By Loren Ludwig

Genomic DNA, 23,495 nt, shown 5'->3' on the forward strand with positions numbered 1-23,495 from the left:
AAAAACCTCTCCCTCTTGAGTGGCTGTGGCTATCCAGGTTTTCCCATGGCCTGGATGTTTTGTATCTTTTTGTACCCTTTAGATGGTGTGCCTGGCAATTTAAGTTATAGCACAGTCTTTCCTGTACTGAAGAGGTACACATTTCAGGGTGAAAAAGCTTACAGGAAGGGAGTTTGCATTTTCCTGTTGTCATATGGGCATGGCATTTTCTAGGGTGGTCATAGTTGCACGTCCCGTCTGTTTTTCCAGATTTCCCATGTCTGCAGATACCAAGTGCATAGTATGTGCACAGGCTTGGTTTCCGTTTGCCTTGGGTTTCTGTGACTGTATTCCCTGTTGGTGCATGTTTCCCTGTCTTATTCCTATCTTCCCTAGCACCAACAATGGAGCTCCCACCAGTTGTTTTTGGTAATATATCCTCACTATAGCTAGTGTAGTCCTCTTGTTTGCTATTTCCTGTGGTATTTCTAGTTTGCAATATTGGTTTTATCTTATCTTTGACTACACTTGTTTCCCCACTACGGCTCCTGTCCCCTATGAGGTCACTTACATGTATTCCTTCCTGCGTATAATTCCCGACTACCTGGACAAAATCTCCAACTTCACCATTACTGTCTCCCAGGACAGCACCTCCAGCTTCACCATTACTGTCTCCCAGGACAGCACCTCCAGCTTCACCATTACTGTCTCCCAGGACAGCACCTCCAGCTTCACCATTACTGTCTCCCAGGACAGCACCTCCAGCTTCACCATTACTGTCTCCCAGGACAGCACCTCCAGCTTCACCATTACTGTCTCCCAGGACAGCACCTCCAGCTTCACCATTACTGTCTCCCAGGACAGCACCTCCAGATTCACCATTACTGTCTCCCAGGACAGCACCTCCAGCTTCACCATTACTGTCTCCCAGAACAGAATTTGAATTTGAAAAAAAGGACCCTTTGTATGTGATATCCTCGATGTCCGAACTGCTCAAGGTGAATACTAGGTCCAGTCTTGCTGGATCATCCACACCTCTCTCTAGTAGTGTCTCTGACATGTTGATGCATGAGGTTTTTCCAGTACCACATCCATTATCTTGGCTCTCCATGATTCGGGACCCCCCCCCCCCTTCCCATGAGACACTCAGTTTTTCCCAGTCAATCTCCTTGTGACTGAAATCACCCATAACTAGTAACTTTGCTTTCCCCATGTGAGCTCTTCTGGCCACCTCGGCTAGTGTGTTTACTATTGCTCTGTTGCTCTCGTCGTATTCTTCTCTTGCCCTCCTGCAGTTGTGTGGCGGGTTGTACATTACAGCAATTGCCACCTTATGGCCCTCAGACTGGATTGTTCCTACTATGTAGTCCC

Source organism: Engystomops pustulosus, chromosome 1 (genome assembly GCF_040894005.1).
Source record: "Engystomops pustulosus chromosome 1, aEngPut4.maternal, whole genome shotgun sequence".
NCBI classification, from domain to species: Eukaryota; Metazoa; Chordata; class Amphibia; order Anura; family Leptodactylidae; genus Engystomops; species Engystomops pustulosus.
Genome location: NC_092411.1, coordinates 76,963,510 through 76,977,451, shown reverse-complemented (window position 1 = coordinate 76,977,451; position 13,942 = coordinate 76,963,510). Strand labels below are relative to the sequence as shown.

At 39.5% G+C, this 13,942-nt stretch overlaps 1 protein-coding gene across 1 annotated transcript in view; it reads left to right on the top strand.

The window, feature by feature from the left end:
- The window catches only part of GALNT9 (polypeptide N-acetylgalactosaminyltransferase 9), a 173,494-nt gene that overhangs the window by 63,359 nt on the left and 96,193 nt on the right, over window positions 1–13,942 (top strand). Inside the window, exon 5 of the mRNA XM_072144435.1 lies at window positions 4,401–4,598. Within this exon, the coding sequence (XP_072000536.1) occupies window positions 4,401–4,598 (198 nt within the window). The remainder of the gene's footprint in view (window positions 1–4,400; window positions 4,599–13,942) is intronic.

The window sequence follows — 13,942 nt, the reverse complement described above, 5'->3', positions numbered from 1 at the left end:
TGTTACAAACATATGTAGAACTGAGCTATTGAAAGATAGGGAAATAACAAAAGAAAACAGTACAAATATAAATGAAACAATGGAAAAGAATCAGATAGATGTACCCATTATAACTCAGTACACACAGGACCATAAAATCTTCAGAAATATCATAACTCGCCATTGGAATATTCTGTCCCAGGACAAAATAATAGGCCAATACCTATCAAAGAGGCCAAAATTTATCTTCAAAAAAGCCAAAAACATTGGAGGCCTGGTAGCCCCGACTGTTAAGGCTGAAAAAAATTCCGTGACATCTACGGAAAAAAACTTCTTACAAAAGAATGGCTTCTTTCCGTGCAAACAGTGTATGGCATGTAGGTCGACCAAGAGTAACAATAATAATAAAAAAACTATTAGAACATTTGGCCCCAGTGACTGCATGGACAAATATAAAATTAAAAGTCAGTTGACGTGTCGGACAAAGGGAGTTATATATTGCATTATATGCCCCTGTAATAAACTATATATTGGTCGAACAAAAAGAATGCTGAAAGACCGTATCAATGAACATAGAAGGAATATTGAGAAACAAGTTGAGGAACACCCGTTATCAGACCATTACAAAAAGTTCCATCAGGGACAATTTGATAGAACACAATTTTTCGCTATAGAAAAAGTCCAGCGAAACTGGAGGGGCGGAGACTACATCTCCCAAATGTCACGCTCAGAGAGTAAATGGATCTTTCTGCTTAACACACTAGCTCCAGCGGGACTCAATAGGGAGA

Donald Rumsfeld once opined that it was the “unknown unknowns”—the stuff you don’t know that you don’t know—that make foreign policy so difficult. A similar problem confronts those fascinated by lacunae in Renaissance and baroque polyphonic music—compositions for which one or more polyphonic parts have been lost to the ravages of history. To those seeking to reconstruct missing parts, and thereby render incomplete pieces playable, a primary challenge is figuring out what, exactly, is unknown. Much can be inferred from surviving voices, particularly if the primary structural voices (often including the cantus and tenor) survive. In this current age of COVID-19, several recent online initiatives have appeared that invite musicians to reconstruct missing polyphonic voices of early works—an activity that seems perfect for the legions of performers and music scholars now sheltering in place indoors with no access to physical library collections.

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